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A Brief Guide to Gombrowiczanalysis

Gombrowicz extracted great comedy from deflating his own and others’ philosophical, nationalistic, class, and age pretentions. It was central to his philosophy (or really, psychology), that humans are divided between our pretentious outward selves and our incomplete or immature inner worlds, and that these two realities are constantly crashing together and making us look simultaneously […]

Life Is a Chapeau Shop

As a hypochondriac, I have always had frequent “health scares” in which I go through a kind of ritual of worrying and agonizing, wondering if it’s just my hypochondria, finally consulting a doctor and learning that my worrying is indeed unfounded. If I were honest with myself, I’d admit that my biannual hypochondria ritual is […]


I started this blog because, in the Hirshhorn Gallery, I got into a conversation about Gombrowicz and couldn’t explain what I saw in him. I recently went back, and was delighted (and inspired) to see some of my favorite Magrittes back on display–which of course reminded me of G. G. wrote about art fairly cynically. […]

Sour Grapes

Because Richard Rorty just died, I keep thinking of him, and his reading of Orwell’s 1984, particularly the ‘undoing’ of Winston Smith: “Do it to Julia” as the turning point in his character. This is an extreme example, but it reminds me of the zone of “sub-culture” revealed by G. We all start out heroes, […]

Animal Suffering

G. writes in Ferdydurke of the “metaphysical pain” of a fly with its legs pulled off in the bottom of a trashcan. Various places in his Diary he writes of the pain of animals, and of the confused, deeply troubled human response to animal pain. (The farmer’s dying dog; the beetles on the beach, etc.) […]

Gombrowicz with Magritte

My French paperback translation of Bakakai has Magritte’s Golconde on the cover — rain imagined as men in bowler hats descending from a blue sky. Maybe it’s because of this cover, but I can’t not think of Magritte when I think of Gombrowicz. The two are never very far apart in my mind. I picture […]

The End of the Bookstore

One of the best things I ever read was not by Gombrowicz but it expresses something that, to me, sort of rhymes with G.’s take on the promise and danger of fellow humanity. In an interview Allen Ginsberg did in the Paris Review, the poet described a religious experience he had as an undergraduate, brought […]

Sinking Ships

I first encountered Gombrowicz during a period of my life when I was reading the Beats — Burroughs, Ginsberg, especially. There’s an interesting contrast between G. and Burroughs. In various writings and interviews throughout his life, Burroughs returned again and again to the sinking of the Titanic, and his admiration for the men on the […]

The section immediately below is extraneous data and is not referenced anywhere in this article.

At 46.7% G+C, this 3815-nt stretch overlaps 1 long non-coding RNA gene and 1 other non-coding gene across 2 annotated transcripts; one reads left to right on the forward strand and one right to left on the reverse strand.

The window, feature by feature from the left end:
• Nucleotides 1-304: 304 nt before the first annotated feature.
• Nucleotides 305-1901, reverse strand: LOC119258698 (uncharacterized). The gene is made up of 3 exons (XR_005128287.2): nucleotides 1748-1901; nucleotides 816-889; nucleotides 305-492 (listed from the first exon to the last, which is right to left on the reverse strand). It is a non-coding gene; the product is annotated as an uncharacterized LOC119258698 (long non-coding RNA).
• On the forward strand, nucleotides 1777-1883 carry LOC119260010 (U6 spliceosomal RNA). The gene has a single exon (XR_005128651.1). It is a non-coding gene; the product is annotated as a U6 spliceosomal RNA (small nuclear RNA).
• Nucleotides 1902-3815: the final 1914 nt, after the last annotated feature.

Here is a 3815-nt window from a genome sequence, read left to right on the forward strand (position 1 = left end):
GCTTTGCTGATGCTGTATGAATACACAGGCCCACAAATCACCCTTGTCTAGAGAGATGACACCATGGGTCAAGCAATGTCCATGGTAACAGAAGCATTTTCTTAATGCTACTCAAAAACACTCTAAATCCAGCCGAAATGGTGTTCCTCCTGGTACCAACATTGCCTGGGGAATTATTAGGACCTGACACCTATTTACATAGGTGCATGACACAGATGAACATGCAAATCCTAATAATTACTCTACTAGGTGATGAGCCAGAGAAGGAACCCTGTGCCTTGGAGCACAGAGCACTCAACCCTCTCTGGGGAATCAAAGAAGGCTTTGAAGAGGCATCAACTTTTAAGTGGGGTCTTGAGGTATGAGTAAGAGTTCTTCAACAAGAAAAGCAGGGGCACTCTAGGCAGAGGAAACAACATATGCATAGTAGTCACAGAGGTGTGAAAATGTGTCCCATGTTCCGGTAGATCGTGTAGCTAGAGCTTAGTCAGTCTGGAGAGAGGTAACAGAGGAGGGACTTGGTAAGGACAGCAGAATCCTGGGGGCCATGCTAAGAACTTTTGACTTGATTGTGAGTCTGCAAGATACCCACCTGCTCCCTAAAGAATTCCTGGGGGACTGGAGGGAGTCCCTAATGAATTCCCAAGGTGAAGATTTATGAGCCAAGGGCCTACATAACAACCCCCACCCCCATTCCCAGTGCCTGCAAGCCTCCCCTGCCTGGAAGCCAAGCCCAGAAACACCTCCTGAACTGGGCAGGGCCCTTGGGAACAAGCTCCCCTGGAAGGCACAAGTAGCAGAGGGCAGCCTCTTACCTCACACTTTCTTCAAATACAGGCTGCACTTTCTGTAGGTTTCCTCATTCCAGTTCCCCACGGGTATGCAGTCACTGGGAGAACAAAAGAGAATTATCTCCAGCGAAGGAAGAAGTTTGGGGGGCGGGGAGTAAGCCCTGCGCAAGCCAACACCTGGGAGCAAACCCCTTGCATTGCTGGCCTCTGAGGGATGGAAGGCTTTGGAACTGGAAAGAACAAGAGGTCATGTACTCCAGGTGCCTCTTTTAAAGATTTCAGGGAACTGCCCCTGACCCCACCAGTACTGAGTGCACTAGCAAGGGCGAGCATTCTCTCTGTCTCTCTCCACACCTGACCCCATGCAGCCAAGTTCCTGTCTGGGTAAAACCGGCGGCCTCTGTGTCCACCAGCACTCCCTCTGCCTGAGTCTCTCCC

What Do You Want?

It is all about other people. Art and philosophy are just ways of contacting other people. It can be both positive and negative. It’s Gombrowiczean the way we share music with people, for example. We have in our heads images, fantasies, of others when we are appreciating music. We want to put it out there […]

Other People

In one of his earliest stories, G. wrote: “there’s nothing so difficult and delicate, so sacred even, as human individuality; nothing can equal the rapacity of secret connections that arise, faint and purposeless, between strangers, only to bind imperceptibly with a terrible chain.” People that (we think) shouldn’t matter to us, do. Being slighted or […]

Gradations of Humanity

Thinking more about Gombrowiczean themes in J.R.R. Tolkien … The interdependence of the three central characters, Frodo, Sam, and Gollum, is the best literary example of the blending of people, the “interhuman church,” that I can think of–and here I include even G’s own novels! The Lord of the Rings–at least, the core narrative of […]

Immaturity and The Fall

I’ve been rereading the fiction and, for the first time, the letters of J.R.R. Tolkien, and I find myself increasingly interested in the fantasy novelist’s Catholicism. It is through his Letters that I first began to grasp the appeal of the notion of The Fall, which previously only ever seemed like the most stupid, harmful […]

Better-Sounding Reasons

From outside, objectively, it is hard not to ascribe a fullness of meaning to the things other people do. They did X therefore they must feel Y. But human action is seldom so tightly chained to will or desire. As with the character earnestly, doubtfully questioning the dark — but quietly, in case no one […]

Who’s There?

So what is G. about? I think the key utterance in his works is in Ferdydurke — the query, posed by the owner of a country estate to the darkness in his parlor, in which he has heard a noise at night: “Who’s there?” he asked cautiously, to avoid looking foolish if nobody was there. […]

Fever Pitch??

Start, I suppose, with what his humanity isn’t. There’s a quote from Publisher’s Weekly on the back of the Northwestern University Press edition of G.’s Diary. This quote has always bugged me; it goes: “Nearly every moment is lived at fever pitch in this dark, exhilarating masterpiece…” Nothing could be farther from the truth, I […]


You wouldn’t probably think of G. as a particularly human or humane writer if all you had to go on was his fictional works. His stories, plays, and novels are thought experiments about the disturbing mess, the confusion, that takes place between humans. He was obsessed with this “inter” place, the oozing, blurring borders between […]

What’s in a Face?

I suppose it’s a normal feeling to have about a favorite writer. I have this nice experience whenever I pick up — I mean, really, carefully, pick up, and look at — a book with G.’s face on the cover. I particularly love the picture on the cover of Gombrowicz w Europie (Gombrowicz in Europe), […]